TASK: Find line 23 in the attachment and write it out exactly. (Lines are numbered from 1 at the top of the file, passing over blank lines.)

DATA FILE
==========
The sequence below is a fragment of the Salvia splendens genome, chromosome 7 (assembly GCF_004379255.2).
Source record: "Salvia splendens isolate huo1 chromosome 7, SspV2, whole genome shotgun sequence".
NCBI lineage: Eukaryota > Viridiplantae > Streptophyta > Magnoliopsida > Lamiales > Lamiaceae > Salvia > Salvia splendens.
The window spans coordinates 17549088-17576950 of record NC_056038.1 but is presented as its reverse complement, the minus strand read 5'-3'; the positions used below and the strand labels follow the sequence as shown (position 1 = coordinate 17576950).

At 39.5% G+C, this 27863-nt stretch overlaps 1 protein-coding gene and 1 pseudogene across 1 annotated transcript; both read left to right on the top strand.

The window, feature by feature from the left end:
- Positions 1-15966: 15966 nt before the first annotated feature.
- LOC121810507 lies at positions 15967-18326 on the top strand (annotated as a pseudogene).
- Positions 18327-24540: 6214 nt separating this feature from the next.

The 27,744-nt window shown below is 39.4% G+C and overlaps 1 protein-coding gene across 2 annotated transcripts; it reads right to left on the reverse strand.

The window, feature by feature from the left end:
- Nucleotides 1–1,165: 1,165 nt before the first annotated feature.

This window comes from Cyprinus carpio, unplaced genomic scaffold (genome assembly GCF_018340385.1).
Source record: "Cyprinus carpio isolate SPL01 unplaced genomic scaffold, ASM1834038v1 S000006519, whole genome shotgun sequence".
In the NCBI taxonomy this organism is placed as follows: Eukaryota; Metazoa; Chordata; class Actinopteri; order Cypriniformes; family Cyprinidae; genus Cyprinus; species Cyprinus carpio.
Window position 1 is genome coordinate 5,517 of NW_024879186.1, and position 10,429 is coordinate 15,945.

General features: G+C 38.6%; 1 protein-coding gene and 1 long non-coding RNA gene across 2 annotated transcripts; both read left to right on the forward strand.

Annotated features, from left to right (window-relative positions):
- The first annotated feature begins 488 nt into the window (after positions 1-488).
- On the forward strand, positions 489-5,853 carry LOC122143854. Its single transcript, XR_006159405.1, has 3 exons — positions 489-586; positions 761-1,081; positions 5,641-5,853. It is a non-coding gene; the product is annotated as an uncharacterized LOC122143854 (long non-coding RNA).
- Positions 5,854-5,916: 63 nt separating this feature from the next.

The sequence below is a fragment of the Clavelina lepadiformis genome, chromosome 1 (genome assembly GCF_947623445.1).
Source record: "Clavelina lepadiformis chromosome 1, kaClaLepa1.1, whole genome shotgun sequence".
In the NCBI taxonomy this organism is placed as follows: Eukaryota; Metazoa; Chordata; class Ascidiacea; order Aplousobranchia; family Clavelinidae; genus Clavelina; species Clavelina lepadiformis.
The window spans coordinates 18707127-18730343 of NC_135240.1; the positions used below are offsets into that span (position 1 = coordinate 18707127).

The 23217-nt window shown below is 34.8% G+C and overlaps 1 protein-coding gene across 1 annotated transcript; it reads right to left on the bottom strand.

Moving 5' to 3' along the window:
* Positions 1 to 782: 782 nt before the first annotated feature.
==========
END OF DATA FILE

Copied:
Source record: "Clavelina lepadiformis chromosome 1, kaClaLepa1.1, whole genome shotgun sequence".